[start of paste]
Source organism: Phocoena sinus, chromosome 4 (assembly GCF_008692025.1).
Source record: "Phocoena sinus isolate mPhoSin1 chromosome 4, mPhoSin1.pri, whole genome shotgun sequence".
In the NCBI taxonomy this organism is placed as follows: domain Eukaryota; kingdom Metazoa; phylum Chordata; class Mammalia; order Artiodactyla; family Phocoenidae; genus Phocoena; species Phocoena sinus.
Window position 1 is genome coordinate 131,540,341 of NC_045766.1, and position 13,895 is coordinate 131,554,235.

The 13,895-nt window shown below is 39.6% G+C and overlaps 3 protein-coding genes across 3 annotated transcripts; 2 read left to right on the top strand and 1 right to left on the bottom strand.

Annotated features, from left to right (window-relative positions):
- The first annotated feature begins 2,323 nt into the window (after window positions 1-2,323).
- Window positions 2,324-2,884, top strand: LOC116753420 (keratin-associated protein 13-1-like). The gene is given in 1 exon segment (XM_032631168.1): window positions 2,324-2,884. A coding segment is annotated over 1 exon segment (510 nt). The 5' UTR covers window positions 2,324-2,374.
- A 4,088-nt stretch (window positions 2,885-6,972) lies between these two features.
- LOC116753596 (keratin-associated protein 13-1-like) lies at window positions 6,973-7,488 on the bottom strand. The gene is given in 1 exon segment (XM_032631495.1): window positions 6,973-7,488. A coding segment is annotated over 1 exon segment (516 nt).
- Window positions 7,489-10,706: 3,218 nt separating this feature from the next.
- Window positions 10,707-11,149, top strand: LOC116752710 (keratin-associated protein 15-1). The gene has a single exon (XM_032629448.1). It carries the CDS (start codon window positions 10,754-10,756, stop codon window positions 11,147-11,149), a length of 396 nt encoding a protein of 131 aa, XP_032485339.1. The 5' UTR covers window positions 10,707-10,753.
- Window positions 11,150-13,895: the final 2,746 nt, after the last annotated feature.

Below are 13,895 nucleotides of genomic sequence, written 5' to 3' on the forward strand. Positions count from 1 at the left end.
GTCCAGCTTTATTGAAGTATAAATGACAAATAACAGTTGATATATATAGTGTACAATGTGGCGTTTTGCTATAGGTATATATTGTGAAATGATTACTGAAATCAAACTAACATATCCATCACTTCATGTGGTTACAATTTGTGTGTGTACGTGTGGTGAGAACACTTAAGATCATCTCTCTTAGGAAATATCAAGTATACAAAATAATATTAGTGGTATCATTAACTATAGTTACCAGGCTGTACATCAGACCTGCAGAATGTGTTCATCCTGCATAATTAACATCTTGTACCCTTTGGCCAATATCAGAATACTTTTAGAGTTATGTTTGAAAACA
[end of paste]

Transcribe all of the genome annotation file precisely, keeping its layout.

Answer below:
Source organism: Phocoena sinus, chromosome 4 (assembly GCF_008692025.1).
Source record: "Phocoena sinus isolate mPhoSin1 chromosome 4, mPhoSin1.pri, whole genome shotgun sequence".
In the NCBI taxonomy this organism is placed as follows: domain Eukaryota; kingdom Metazoa; phylum Chordata; class Mammalia; order Artiodactyla; family Phocoenidae; genus Phocoena; species Phocoena sinus.
Window position 1 is genome coordinate 131,540,341 of NC_045766.1, and position 13,895 is coordinate 131,554,235.

The 13,895-nt window shown below is 39.6% G+C and overlaps 3 protein-coding genes across 3 annotated transcripts; 2 read left to right on the top strand and 1 right to left on the bottom strand.

Annotated features, from left to right (window-relative positions):
- The first annotated feature begins 2,323 nt into the window (after window positions 1-2,323).
- Window positions 2,324-2,884, top strand: LOC116753420 (keratin-associated protein 13-1-like). The gene is given in 1 exon segment (XM_032631168.1): window positions 2,324-2,884. A coding segment is annotated over 1 exon segment (510 nt). The 5' UTR covers window positions 2,324-2,374.
- A 4,088-nt stretch (window positions 2,885-6,972) lies between these two features.
- LOC116753596 (keratin-associated protein 13-1-like) lies at window positions 6,973-7,488 on the bottom strand. The gene is given in 1 exon segment (XM_032631495.1): window positions 6,973-7,488. A coding segment is annotated over 1 exon segment (516 nt).
- Window positions 7,489-10,706: 3,218 nt separating this feature from the next.
- Window positions 10,707-11,149, top strand: LOC116752710 (keratin-associated protein 15-1). The gene has a single exon (XM_032629448.1). It carries the CDS (start codon window positions 10,754-10,756, stop codon window positions 11,147-11,149), a length of 396 nt encoding a protein of 131 aa, XP_032485339.1. The 5' UTR covers window positions 10,707-10,753.
- Window positions 11,150-13,895: the final 2,746 nt, after the last annotated feature.

Below are 13,895 nucleotides of genomic sequence, written 5' to 3' on the forward strand. Positions count from 1 at the left end.
GTCCAGCTTTATTGAAGTATAAATGACAAATAACAGTTGATATATATAGTGTACAATGTGGCGTTTTGCTATAGGTATATATTGTGAAATGATTACTGAAATCAAACTAACATATCCATCACTTCATGTGGTTACAATTTGTGTGTGTACGTGTGGTGAGAACACTTAAGATCATCTCTCTTAGGAAATATCAAGTATACAAAATAATATTAGTGGTATCATTAACTATAGTTACCAGGCTGTACATCAGACCTGCAGAATGTGTTCATCCTGCATAATTAACATCTTGTACCCTTTGGCCAATATCAGAATACTTTTAGAGTTATGTTTGAAAACA